The toll from the devastating southern Alberta floods could knock a full percentage-point off Canada’s annualized growth and 5 per cent off provincial growth in the third quarter, according to a new estimate by the Canadian Imperial Bank of Commerce.
“While damage assessments are still being conducted and the region continues to struggle in the aftermath of the disaster, the economic and fiscal ramifications of the incident are likely significant,” CIBC economists Warren Lovely and Emanuella Enenajor said in a research note Wednesday.
The hit could reach 0.3 per cent nationally in June alone.
Over the longer term, post-flood rebuilding could actually be a net gain to Alberta’s economy, concludes a separate report from Toronto-Dominion Bank, also released Wednesday.
So TD revised up its 2013 growth estimate for Alberta, to three per cent from 2.5 per cent.
“Somewhat paradoxically, the significant rebuilding that follows often provides a net boost to economic growth, partly reflecting the way gross domestic product is calculated,” TD said.
TD warned, however, that because labour conditions are already so tight in the province, the rebuilding effort could drive up labour costs and face delays.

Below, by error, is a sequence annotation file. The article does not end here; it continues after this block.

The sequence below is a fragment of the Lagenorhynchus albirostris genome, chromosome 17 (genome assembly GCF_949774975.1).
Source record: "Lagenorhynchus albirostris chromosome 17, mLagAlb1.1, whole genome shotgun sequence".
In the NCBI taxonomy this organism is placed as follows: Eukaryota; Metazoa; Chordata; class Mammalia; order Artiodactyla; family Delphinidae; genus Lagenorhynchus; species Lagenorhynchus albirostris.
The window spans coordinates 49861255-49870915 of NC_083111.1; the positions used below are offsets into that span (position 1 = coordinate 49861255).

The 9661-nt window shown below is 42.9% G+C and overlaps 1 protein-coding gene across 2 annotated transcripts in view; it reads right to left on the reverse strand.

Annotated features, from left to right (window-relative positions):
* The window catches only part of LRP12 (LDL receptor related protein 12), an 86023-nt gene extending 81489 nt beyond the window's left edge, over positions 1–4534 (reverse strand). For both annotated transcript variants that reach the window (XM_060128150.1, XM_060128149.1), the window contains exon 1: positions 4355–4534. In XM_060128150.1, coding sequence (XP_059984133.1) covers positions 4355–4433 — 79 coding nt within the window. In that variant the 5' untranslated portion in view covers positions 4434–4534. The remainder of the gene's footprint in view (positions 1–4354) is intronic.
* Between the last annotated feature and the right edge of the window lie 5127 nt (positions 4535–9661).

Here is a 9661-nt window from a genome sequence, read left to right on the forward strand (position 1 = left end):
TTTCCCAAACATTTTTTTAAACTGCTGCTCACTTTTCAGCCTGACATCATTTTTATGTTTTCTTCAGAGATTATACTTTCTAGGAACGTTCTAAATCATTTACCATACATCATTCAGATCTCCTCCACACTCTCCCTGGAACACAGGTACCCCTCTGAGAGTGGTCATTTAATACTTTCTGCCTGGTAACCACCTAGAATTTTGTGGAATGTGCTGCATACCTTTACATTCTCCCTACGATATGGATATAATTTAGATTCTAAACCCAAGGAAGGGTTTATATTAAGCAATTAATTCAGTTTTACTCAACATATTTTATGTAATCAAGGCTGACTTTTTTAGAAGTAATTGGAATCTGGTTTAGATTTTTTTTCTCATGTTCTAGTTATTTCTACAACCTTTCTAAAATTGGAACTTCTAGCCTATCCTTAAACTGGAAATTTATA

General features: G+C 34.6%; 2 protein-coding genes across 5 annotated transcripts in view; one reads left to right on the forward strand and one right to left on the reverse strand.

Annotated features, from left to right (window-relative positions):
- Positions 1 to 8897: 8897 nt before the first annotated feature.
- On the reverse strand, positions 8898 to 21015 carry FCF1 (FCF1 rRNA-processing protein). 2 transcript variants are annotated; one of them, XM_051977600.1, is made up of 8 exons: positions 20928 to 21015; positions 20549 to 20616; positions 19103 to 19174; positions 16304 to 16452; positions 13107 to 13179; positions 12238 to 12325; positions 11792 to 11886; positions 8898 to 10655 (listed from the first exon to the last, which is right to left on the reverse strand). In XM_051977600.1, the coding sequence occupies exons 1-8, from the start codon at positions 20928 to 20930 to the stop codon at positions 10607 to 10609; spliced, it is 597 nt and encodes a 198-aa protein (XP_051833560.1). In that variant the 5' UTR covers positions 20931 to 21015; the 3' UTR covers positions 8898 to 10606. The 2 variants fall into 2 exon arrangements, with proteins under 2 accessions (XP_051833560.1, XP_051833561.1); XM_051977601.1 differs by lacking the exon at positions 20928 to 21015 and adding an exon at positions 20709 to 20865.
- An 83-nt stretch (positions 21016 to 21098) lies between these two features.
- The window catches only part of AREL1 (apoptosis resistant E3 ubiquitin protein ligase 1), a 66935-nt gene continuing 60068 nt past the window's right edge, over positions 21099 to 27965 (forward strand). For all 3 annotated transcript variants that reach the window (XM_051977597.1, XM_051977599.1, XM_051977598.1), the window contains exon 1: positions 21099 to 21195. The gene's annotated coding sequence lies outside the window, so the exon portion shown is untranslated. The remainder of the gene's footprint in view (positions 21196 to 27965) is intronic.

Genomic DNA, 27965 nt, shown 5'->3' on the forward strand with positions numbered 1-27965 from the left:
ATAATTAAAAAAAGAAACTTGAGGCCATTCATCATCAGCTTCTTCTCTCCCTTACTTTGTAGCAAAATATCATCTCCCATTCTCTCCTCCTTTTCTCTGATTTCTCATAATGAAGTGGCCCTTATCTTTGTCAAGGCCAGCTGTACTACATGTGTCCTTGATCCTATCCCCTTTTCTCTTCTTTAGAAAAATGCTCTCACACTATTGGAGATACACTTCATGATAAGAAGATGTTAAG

“Greater inflationary upward pressure may arise as a result,” the TD report pointed out.
CIBC said that the fiscal impact on Alberta – already headed for an estimated budget deficit of $2-billion this year – is unclear.
“The direct fiscal impacts are still too early to precisely assess,” CIBC said.
Alberta Premier Alison Redford has pledged $1-billion towards relief efforts. The province is also in line to get federal emergency assistance, which would offset clean-up efforts. Federal aid covered roughly half of the $950-million bill facing Manitoba after its 2011 flood.
The report said it took nearly a year to get a firm handle on the final tally in Manitoba.
The full cost of the Alberta floods goes far beyond relief and clean-up. As CIBC pointed out, long-term rebuilding and flood prevention measures could add to the province’s long term capital costs and borrowing.
The hit to Calgary, which accounts for more than 5 per cent of the country’s economy, was substantial.
But CIBC said large costs will also come from damage to farmland as well as ruptured and damaged oil installations.
The rebuilding effort will eventually add to GDP over the long haul, but the process could be “drawn-out” due to the extent of damage to homes, businesses, roads and other infrastructure, according to CIBC.